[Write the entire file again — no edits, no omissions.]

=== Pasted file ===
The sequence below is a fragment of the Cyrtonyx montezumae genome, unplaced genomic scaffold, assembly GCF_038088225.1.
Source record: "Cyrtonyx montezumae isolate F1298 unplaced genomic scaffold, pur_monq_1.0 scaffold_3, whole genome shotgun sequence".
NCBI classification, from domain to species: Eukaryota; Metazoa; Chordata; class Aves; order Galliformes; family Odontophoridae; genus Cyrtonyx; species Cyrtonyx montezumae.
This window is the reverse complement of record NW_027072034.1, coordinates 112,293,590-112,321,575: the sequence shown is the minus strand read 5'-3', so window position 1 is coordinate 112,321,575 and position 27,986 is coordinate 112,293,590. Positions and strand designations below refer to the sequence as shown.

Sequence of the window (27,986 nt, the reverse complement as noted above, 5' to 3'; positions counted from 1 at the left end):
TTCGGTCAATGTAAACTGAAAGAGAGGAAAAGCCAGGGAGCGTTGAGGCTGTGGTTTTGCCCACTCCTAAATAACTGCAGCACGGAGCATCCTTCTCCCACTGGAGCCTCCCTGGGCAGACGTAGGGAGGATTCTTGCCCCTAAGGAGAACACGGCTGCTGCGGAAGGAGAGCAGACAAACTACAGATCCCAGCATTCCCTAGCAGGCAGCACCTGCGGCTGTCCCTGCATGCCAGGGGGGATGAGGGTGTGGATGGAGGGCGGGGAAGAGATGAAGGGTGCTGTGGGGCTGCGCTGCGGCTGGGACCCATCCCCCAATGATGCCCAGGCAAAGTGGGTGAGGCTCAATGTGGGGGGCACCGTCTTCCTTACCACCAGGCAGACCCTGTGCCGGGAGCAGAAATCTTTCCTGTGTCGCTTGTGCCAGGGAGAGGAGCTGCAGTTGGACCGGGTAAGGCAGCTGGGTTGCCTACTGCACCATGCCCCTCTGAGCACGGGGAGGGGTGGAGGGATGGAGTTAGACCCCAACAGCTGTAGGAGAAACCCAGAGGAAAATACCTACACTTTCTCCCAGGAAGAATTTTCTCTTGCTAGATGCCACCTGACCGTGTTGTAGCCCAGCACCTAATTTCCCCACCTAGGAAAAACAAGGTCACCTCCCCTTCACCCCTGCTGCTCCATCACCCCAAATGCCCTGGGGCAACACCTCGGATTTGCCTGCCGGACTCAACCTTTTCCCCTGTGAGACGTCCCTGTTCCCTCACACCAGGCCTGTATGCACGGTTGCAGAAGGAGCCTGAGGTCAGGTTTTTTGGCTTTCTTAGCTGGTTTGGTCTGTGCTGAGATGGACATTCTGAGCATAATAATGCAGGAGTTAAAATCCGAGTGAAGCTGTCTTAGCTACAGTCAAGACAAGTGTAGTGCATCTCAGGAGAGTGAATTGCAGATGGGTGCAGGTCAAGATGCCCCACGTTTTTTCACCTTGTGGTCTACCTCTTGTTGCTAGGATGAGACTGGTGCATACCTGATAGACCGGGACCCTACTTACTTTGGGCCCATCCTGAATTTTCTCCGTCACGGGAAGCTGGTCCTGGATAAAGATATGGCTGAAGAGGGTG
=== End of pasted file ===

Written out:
The sequence below is a fragment of the Cyrtonyx montezumae genome, unplaced genomic scaffold, assembly GCF_038088225.1.
Source record: "Cyrtonyx montezumae isolate F1298 unplaced genomic scaffold, pur_monq_1.0 scaffold_3, whole genome shotgun sequence".
NCBI classification, from domain to species: Eukaryota; Metazoa; Chordata; class Aves; order Galliformes; family Odontophoridae; genus Cyrtonyx; species Cyrtonyx montezumae.
This window is the reverse complement of record NW_027072034.1, coordinates 112,293,590-112,321,575: the sequence shown is the minus strand read 5'-3', so window position 1 is coordinate 112,321,575 and position 27,986 is coordinate 112,293,590. Positions and strand designations below refer to the sequence as shown.

Sequence of the window (27,986 nt, the reverse complement as noted above, 5' to 3'; positions counted from 1 at the left end):
TTCGGTCAATGTAAACTGAAAGAGAGGAAAAGCCAGGGAGCGTTGAGGCTGTGGTTTTGCCCACTCCTAAATAACTGCAGCACGGAGCATCCTTCTCCCACTGGAGCCTCCCTGGGCAGACGTAGGGAGGATTCTTGCCCCTAAGGAGAACACGGCTGCTGCGGAAGGAGAGCAGACAAACTACAGATCCCAGCATTCCCTAGCAGGCAGCACCTGCGGCTGTCCCTGCATGCCAGGGGGGATGAGGGTGTGGATGGAGGGCGGGGAAGAGATGAAGGGTGCTGTGGGGCTGCGCTGCGGCTGGGACCCATCCCCCAATGATGCCCAGGCAAAGTGGGTGAGGCTCAATGTGGGGGGCACCGTCTTCCTTACCACCAGGCAGACCCTGTGCCGGGAGCAGAAATCTTTCCTGTGTCGCTTGTGCCAGGGAGAGGAGCTGCAGTTGGACCGGGTAAGGCAGCTGGGTTGCCTACTGCACCATGCCCCTCTGAGCACGGGGAGGGGTGGAGGGATGGAGTTAGACCCCAACAGCTGTAGGAGAAACCCAGAGGAAAATACCTACACTTTCTCCCAGGAAGAATTTTCTCTTGCTAGATGCCACCTGACCGTGTTGTAGCCCAGCACCTAATTTCCCCACCTAGGAAAAACAAGGTCACCTCCCCTTCACCCCTGCTGCTCCATCACCCCAAATGCCCTGGGGCAACACCTCGGATTTGCCTGCCGGACTCAACCTTTTCCCCTGTGAGACGTCCCTGTTCCCTCACACCAGGCCTGTATGCACGGTTGCAGAAGGAGCCTGAGGTCAGGTTTTTTGGCTTTCTTAGCTGGTTTGGTCTGTGCTGAGATGGACATTCTGAGCATAATAATGCAGGAGTTAAAATCCGAGTGAAGCTGTCTTAGCTACAGTCAAGACAAGTGTAGTGCATCTCAGGAGAGTGAATTGCAGATGGGTGCAGGTCAAGATGCCCCACGTTTTTTCACCTTGTGGTCTACCTCTTGTTGCTAGGATGAGACTGGTGCATACCTGATAGACCGGGACCCTACTTACTTTGGGCCCATCCTGAATTTTCTCCGTCACGGGAAGCTGGTCCTGGATAAAGATATGGCTGAAGAGGGTG